Discussion participation is not required but is strongly encouraged. The course will be altered and expanded based on the instructor’s sense of the class’s needs and desires, which can only be ascertained through student participation.

The instructor’s vision of this class is casual enlightening, and fun, but she also sees potential for a student to become quite aggressive in his/her pursuit of this subject and will happily encourage such an endeavor. No student should feel pressured to do so, however.


FORUM AND MATERIALS

 

Instructor will be working from Shakesepeare: The Complete Works, edited by G.B. Harrison. Harcourt Brace Jovanovich, publishers. Students may purchase own copy, any edition, use a different collection of plays, or find each play as it is assigned. Students may also use online editions of plays, such as http://shakespeare.mit.edu/)

The course blog will remain open to participants until one month before a new session of the course is slated to begin or one year from course start passes, whichever comes first. Students may continue discussions for up to one month past the end of the course, after which time all comment sections will be closed. The instructor is not guaranteed to participate in comments past the end date listed for the course.

All course lectures will be provided to students at the end of the course in .pdf form within one month of class ending.



PRIVACY AND COPYRIGHT INFORMATION

 
No class comments may be saved without permission from thread participants, though students may make personal, summarized notes from comments (omitting names).

No part of this course may be reproduced in any form without express permission of the instructor, including the .pdf copy of the lecture series. This information sheet and any information regarding the course, however, may be reproduced in any form and is encouraged to be copied, reposted, and forwarded to all potentially interested parties.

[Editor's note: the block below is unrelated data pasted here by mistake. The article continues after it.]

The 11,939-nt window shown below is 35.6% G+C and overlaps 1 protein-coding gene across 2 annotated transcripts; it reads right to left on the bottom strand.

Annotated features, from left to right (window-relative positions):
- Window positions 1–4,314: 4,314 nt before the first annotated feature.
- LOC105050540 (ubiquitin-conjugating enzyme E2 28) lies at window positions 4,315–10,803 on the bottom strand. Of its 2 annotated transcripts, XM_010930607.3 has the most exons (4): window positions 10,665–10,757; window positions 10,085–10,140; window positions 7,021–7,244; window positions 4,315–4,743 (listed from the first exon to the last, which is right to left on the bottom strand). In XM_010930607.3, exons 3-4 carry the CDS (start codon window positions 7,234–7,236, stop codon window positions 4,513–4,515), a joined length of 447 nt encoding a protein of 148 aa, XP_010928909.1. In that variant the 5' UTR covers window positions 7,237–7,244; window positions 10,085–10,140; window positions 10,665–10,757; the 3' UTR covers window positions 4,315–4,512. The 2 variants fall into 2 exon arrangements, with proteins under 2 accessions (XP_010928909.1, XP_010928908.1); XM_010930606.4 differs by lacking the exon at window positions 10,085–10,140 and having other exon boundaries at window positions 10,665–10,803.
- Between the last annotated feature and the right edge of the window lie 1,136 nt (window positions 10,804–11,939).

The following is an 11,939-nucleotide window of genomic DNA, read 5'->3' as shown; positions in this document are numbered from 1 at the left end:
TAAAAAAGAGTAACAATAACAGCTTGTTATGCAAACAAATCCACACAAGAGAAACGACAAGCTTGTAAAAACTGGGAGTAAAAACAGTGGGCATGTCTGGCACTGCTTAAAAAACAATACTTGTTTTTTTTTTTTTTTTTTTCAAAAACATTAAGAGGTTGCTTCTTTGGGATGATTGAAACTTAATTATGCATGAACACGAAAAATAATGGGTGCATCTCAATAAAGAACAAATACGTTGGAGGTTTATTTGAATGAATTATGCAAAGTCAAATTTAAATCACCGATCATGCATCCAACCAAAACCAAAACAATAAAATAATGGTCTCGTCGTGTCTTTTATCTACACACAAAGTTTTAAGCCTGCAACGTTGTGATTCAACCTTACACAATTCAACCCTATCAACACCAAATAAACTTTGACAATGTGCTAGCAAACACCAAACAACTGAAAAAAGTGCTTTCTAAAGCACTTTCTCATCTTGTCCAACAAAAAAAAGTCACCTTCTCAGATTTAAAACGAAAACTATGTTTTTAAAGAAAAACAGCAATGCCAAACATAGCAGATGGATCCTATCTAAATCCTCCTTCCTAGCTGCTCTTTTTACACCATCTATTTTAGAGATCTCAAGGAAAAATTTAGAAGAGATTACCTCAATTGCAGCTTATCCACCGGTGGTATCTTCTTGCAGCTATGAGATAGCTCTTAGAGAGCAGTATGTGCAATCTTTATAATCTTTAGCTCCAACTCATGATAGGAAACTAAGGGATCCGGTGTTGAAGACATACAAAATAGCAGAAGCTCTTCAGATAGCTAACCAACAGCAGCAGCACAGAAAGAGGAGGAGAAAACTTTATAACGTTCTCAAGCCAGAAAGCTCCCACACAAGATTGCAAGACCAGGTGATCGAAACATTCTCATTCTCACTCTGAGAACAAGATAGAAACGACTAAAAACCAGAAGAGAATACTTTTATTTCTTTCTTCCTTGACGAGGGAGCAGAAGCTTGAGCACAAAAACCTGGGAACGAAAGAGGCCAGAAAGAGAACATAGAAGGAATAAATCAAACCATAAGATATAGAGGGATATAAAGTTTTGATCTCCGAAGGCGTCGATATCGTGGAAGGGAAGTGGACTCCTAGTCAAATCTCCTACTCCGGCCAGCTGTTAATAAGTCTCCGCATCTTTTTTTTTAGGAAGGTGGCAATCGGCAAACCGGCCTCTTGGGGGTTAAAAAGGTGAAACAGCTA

WAITING LIST INFORMATION

 
Should an interested student contact the instructor after the course is full, his or her name and email will be saved for a future course and will be placed on a waiting list for the same.




 

For further information please contact Heidi Cullinan at heidi.cullinan@mac.com.

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Comments

( 2 comments — Leave a comment )
tinawiesen
May. 5th, 2011 10:23 pm (UTC)
What a brilliant idea, Heidi :) If I wrote fiction and thought I wouldn't be totally lost, your class would be invaluable. Your students will have a wonderful opportunity here.

And, I even have a set of books called, "The Complete Works of William Shakespeare" Edited by David Bevington with forewords by Joseph Papp. I may have opened one of two of them over the years, but that's as far as I ever went. Too daunting! I will say the footnotes included are a goldmine of information, however. Words mean different things today and the phrasing sounds like a foreign language to me, but all of that is defined in the footnotes in modern English.

Oh, well. Best of luck to you. xo
heidicullinan
May. 6th, 2011 04:18 pm (UTC)
*loves*
( 2 comments — Leave a comment )